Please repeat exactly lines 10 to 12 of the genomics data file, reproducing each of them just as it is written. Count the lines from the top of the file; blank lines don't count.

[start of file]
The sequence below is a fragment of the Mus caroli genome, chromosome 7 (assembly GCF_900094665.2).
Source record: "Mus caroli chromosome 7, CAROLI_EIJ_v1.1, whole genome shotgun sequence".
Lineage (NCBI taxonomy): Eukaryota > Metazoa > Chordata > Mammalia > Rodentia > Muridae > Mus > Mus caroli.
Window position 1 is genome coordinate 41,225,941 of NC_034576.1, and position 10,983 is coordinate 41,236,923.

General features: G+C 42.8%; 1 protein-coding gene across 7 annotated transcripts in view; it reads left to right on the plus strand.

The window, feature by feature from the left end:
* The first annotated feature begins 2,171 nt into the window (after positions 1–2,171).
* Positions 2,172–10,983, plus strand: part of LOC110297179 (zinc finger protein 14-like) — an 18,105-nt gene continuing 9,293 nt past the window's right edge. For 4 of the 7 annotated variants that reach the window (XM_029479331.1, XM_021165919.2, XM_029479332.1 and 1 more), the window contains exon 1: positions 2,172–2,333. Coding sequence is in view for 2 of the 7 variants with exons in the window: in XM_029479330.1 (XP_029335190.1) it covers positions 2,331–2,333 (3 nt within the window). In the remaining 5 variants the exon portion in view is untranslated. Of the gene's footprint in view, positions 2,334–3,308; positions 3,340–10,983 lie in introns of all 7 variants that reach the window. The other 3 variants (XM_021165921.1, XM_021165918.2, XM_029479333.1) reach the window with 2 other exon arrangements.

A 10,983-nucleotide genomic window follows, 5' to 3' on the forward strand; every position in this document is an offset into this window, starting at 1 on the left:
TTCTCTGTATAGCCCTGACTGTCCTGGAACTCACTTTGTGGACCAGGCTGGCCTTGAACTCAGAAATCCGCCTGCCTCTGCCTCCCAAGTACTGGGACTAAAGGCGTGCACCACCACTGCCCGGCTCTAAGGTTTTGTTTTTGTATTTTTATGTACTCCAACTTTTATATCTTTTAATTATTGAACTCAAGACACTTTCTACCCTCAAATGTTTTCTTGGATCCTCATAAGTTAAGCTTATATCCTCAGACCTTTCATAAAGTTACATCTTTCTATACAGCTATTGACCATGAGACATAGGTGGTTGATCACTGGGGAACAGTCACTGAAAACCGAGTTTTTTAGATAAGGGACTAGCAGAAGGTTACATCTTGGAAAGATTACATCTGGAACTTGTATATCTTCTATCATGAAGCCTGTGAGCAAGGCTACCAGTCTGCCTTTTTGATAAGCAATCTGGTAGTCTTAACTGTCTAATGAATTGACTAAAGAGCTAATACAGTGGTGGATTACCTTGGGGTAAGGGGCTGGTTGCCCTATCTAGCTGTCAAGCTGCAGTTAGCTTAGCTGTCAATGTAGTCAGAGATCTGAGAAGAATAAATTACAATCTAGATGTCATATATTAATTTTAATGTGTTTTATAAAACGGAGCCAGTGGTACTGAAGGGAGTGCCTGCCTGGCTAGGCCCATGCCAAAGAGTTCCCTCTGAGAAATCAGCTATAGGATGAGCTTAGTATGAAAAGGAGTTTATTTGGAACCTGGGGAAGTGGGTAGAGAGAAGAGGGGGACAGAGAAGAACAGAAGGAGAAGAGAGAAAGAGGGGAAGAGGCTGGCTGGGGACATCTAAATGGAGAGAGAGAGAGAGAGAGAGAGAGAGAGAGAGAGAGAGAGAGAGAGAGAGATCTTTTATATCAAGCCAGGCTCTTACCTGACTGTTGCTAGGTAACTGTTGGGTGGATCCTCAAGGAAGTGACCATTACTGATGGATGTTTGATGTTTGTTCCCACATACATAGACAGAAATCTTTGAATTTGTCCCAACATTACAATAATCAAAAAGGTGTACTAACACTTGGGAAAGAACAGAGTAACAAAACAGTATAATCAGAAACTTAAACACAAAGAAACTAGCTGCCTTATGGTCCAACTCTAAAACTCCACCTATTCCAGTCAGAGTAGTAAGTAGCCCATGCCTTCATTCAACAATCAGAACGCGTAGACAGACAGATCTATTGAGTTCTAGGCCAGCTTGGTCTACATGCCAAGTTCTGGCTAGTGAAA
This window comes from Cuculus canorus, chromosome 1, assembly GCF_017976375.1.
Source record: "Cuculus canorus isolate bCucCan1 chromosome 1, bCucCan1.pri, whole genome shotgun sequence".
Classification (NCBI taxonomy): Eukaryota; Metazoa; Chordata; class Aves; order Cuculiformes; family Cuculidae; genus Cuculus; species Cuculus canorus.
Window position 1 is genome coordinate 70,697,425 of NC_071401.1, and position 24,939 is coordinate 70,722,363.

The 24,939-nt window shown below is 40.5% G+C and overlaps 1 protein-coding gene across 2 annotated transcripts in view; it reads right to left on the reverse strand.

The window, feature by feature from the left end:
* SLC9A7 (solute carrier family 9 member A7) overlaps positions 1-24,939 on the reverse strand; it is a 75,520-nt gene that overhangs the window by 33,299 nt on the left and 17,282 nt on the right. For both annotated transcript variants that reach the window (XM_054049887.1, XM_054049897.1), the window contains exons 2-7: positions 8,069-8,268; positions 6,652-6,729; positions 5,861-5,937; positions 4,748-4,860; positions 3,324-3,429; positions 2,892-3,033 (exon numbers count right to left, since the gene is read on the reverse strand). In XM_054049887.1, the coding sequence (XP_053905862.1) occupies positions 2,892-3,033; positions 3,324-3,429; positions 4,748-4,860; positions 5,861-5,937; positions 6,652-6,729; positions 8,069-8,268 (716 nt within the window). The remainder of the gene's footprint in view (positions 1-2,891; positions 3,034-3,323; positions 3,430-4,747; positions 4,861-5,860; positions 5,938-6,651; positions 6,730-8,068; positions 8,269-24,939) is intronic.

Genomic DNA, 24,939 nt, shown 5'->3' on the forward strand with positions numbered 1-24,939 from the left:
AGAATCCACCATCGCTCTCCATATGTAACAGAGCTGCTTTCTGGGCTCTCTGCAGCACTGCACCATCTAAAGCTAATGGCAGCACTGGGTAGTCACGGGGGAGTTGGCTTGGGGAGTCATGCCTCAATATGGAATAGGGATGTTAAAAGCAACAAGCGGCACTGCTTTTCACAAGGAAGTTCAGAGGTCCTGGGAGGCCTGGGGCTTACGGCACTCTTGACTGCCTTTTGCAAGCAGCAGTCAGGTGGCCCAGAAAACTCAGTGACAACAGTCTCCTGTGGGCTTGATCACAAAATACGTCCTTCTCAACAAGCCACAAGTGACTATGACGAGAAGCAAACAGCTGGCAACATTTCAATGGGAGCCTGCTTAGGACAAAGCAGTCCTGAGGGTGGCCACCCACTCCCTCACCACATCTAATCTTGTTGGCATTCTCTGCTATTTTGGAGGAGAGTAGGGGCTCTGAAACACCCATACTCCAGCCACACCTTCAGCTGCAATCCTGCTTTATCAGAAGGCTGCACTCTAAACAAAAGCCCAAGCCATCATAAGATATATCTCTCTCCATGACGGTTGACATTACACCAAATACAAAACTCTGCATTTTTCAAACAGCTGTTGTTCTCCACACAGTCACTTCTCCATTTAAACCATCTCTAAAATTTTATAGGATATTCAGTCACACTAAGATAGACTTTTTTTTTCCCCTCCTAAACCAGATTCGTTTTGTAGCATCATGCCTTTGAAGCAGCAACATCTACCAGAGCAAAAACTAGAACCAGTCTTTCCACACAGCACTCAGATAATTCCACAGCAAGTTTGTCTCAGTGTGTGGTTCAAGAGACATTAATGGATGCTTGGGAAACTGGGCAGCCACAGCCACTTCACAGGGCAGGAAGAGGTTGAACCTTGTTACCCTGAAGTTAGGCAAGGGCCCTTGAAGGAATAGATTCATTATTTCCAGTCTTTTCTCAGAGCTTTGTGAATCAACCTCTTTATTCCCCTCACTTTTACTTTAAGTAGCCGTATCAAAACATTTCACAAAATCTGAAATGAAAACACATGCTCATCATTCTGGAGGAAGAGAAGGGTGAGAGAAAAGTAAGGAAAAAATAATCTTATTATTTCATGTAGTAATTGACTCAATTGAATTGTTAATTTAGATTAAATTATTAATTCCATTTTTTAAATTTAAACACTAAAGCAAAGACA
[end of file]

TTCTCTGTATAGCCCTGACTGTCCTGGAACTCACTTTGTGGACCAGGCTGGCCTTGAACTCAGAAATCCGCCTGCCTCTGCCTCCCAAGTACTGGGACTAAAGGCGTGCACCACCACTGCCCGGCTCTAAGGTTTTGTTTTTGTATTTTTATGTACTCCAACTTTTATATCTTTTAATTATTGAACTCAAGACACTTTCTACCCTCAAATGTTTTCTTGGATCCTCATAAGTTAAGCTTATATCCTCAGACCTTTCATAAAGTTACATCTTTCTATACAGCTATTGACCATGAGACATAGGTGGTTGATCACTGGGGAACAGTCACTGAAAACCGAGTTTTTTAGATAAGGGACTAGCAGAAGGTTACATCTTGGAAAGATTACATCTGGAACTTGTATATCTTCTATCATGAAGCCTGTGAGCAAGGCTACCAGTCTGCCTTTTTGATAAGCAATCTGGTAGTCTTAACTGTCTAATGAATTGACTAAAGAGCTAATACAGTGGTGGATTACCTTGGGGTAAGGGGCTGGTTGCCCTATCTAGCTGTCAAGCTGCAGTTAGCTTAGCTGTCAATGTAGTCAGAGATCTGAGAAGAATAAATTACAATCTAGATGTCATATATTAATTTTAATGTGTTTTATAAAACGGAGCCAGTGGTACTGAAGGGAGTGCCTGCCTGGCTAGGCCCATGCCAAAGAGTTCCCTCTGAGAAATCAGCTATAGGATGAGCTTAGTATGAAAAGGAGTTTATTTGGAACCTGGGGAAGTGGGTAGAGAGAAGAGGGGGACAGAGAAGAACAGAAGGAGAAGAGAGAAAGAGGGGAAGAGGCTGGCTGGGGACATCTAAATGGAGAGAGAGAGAGAGAGAGAGAGAGAGAGAGAGAGAGAGAGAGAGAGAGAGATCTTTTATATCAAGCCAGGCTCTTACCTGACTGTTGCTAGGTAACTGTTGGGTGGATCCTCAAGGAAGTGACCATTACTGATGGATGTTTGATGTTTGTTCCCACATACATAGACAGAAATCTTTGAATTTGTCCCAACATTACAATAATCAAAAAGGTGTACTAACACTTGGGAAAGAACAGAGTAACAAAACAGTATAATCAGAAACTTAAACACAAAGAAACTAGCTGCCTTATGGTCCAACTCTAAAACTCCACCTATTCCAGTCAGAGTAGTAAGTAGCCCATGCCTTCATTCAACAATCAGAACGCGTAGACAGACAGATCTATTGAGTTCTAGGCCAGCTTGGTCTACATGCCAAGTTCTGGCTAGTGAAA
This window comes from Cuculus canorus, chromosome 1, assembly GCF_017976375.1.
Source record: "Cuculus canorus isolate bCucCan1 chromosome 1, bCucCan1.pri, whole genome shotgun sequence".